Tuesday, December 2, 2014

Who do we want to be?


Over the past several years, EbM has spent a lot of time discussing this issue, how our project could be be harmful to the sites' communities. We hope this is never the case, but every install carries the risk of  gentrification in it.
We have looked at Detroit properties since the start of EbM.
We have opted against purchasing a property in Detroit in large part because we are not a mature enough organization to address the complex issues and responsibilities of building there. It is a site where, I suspect, we would need to live, to engage day to day, in order to feel certain that our installation wasn't more harmful than beneficial to the community.
Speaking of which, last week we were offered three properties in Chicago. The properties consist of six city lots total. They are not fully contiguous. I am going down to look at them this coming weekend. I will post photos here for everybody.
The issue these lots raise is similar to the issue lots in Detroit would raise, they are in community where a sited artwork will need far more support and engagement than any previous installations. For any project by EbM to succeed on these lots, we will have to change as an organization.
I think this is probably not a bad thing. We have talked a lot over the years about incorporating and trying to become a more traditional arts/culture business. We have not done so, I think, because our simple, amateurish approach is fairly fulfilling while remaining free of too many obligations and responsibilities. It has been fairly risk-free. If we move forward with these properties, that will have to change completely.
RIME is already pushing us in the direction of this change. If we accept these Chicago properties, we will experience a much greater, much higher pressure change.
We are truly blessed to have such difficult choices to make! :-)

Monday, November 24, 2014

Earthbound Readymade: Phase Transition

I was just out walking to a train. Leaving the house a heavy, cold rain pelted me. As I walked I could feel the air grow colder, the rain grew heavier, thicker. I looked at my jacket, put out my hands to catch the rain, to see if it was the slush it felt like I was being hit with. It was not. It was fat rain drops, each feeling and looking a touch asymmetrical, but none anything more than water in that moment.
A few moments later, despite the fact that I was looking to the best of my fallible ability to see the phase transition, I was walking in a snow storm. There was no moment when rain and snow seemed to share the sky, but there was no moment of noticeable transition, either. There was that sense, a visceral sense beyond the conscious, that sense that makes up magic, the miraculous, the sublime, that sense that something unnatural, something beyond the physical realm we inhabit, has occurred and you were a part of it, but your senses weren't fast enough, sharp enough, to catch it.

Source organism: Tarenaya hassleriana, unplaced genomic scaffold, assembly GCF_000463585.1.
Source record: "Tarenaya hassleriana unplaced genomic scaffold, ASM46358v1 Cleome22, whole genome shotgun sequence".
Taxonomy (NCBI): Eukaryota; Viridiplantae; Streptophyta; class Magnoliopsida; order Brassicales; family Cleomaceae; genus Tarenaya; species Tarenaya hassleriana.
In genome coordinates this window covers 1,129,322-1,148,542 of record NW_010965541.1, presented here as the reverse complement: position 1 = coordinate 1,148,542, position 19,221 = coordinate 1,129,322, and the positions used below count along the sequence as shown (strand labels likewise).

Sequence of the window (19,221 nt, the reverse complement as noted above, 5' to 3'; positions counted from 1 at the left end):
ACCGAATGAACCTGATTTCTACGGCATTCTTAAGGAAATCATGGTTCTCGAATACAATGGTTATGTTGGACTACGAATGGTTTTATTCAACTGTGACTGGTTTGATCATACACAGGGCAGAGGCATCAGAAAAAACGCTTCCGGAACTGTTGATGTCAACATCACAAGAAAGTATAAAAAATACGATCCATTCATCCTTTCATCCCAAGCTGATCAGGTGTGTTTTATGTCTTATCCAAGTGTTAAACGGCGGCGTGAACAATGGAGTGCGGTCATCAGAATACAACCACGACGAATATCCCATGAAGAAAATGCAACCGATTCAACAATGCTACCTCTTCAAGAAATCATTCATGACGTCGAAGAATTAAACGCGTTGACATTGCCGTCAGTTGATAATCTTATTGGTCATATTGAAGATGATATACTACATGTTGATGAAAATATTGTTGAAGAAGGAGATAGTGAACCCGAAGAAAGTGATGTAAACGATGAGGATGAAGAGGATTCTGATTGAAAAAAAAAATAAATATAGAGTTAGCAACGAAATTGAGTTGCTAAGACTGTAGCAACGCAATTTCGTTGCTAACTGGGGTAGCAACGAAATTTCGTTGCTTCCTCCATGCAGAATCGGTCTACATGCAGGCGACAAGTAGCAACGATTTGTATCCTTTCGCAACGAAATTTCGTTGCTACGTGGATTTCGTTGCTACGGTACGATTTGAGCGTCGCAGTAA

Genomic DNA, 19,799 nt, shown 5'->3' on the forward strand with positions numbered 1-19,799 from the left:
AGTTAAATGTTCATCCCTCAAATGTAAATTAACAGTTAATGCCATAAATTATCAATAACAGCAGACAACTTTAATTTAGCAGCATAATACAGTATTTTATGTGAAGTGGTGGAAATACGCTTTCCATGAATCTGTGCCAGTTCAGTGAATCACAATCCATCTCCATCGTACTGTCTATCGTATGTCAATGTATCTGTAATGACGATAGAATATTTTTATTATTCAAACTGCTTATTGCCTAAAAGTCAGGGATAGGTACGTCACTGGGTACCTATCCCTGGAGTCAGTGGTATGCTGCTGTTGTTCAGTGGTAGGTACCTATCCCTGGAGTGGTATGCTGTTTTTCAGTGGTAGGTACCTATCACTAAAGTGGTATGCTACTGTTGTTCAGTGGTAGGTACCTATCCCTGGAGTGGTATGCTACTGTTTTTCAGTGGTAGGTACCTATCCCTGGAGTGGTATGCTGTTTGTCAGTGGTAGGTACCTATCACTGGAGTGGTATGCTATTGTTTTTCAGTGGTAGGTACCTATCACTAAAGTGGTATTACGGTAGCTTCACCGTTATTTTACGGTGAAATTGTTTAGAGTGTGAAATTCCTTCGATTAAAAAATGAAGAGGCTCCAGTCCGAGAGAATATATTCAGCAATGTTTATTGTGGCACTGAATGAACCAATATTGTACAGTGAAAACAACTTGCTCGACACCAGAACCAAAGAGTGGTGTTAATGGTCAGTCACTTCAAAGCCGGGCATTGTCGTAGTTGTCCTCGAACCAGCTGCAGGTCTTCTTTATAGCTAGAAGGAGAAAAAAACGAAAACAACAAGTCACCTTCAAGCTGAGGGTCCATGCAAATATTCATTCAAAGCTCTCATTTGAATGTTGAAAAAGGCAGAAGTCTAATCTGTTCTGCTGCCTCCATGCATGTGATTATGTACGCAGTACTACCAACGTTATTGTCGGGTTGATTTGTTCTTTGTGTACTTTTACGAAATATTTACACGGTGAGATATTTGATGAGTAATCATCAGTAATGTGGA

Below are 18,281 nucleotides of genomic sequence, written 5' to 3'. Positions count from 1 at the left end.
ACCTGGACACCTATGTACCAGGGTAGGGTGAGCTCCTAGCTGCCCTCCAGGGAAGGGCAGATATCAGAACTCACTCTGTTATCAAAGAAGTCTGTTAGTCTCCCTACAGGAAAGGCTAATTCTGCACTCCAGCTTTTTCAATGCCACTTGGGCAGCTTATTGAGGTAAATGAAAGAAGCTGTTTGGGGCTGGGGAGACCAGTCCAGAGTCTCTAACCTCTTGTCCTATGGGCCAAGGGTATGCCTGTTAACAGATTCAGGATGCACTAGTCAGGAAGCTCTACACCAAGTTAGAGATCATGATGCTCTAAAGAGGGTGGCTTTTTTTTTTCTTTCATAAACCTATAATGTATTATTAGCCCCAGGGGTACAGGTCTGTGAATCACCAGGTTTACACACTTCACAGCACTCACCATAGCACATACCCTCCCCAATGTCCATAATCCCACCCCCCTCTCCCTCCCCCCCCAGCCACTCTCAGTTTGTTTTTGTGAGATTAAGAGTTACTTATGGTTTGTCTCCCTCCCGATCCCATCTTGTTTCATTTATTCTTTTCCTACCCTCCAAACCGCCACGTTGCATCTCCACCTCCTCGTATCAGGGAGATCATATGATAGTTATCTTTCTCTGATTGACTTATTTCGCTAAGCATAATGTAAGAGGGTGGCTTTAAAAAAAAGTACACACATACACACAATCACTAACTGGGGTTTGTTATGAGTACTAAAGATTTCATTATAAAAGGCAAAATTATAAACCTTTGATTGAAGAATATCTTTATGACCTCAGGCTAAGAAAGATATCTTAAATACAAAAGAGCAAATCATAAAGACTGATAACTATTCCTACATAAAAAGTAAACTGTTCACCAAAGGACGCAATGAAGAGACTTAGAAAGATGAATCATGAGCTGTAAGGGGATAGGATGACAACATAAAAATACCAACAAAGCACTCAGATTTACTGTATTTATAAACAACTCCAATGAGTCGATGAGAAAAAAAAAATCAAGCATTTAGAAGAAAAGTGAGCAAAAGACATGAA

It was a perfect moment.
I do not ever want to capture that moment, I do want to someday share it.

Tuesday, November 11, 2014


Once upon a time I drove a tractor. I was not creating a new mind-shattering installation for EbM. I was, however, dreaming of creating one.
And now, I have said installation in the calendar for 02017.
Yes, this weekend I spoke with the mighty Adam Blue


and, as well as bringing his organization, AVA, onboard with RIME for our inaugural, experiment in 02015, he has agreed to host an EbM installation on his family's property outside Lebanon, NH.

A good weekend was had by all.

Thursday, October 30, 2014

Black Cinema House

Last weekend I had the pleasure of visiting the Dorchester Art+Housing Collaborative run by Theaster Gates' Rebuild Foundation. Kelly and I are both enamored of collective living spaces. Visiting the apartments on Chicago's South Side, the building site of the future connected arts center, and the Black Cinema House was a delightful afternoon of beautiful renovation, social investment, and inspirational conversations. The work Rebuild is doing in the MidWest is a profound inspiration to me as EbM and RIME move forward. They have partnered with the Chicago Housing Authority to re-imagine an empty residential project as mixed-income housing focused around a community arts center. They are fostering a number of cultural institutions in concert with this collective housing experiment: The Black Cinema House; The Listening House; The Archive House. Each is an important institution on its own. The strength and breadth of the vision Rebuild brings to a place is phenomenal. Rebuild and DAHC, they don't know this yet, are two of the local Chicago organizations I hope to get involved in RIME in 02016.

Speaking of which, in two weeks, on November 16, (and again on December 7) I will be going back down to the Black Cinema House for Kinosonik.

"In collaboration with Chicago Film Archives and Experimental Sound Studio, Rebuild Foundation’s Black Cinema House presents KINOSONIK, a pilot project of live music/sound performances with cinema. Two pairs of collaborating sound/music artists, selected by ESS, will each spend 4 to 6 weeks studying and working with several short films selected from CFA’s extensive vault. The artist pairs — Tomeka Reid & Olivia Block and Marvin Tate & Joseph Clayton Mills — have been selected because of their substantive and exemplary artistic accomplishments to date, their commitment to risk-taking exploratory approaches to sound and music, their long-standing experience in collaboration, and their interest in integrating their various sonic approaches with moving image.

Structured as two mini-residencies, the pilot program results in two live performances by each pair, one at BCH and one at ESS. For audiences, it promises to be a rare and deeply engaging experience of live sound with cinema, given the unique and sophisticated talents of the artists, and their commitment to rigorous improvisational and compositional approaches."

Earthbound Readymade

Art and magic

Wednesday, October 29, 2014

Earthbound Readymade

Fall accessorizing, spotted by Kelly Evonne Pembleton. A spectacular EbR that lasted a single day.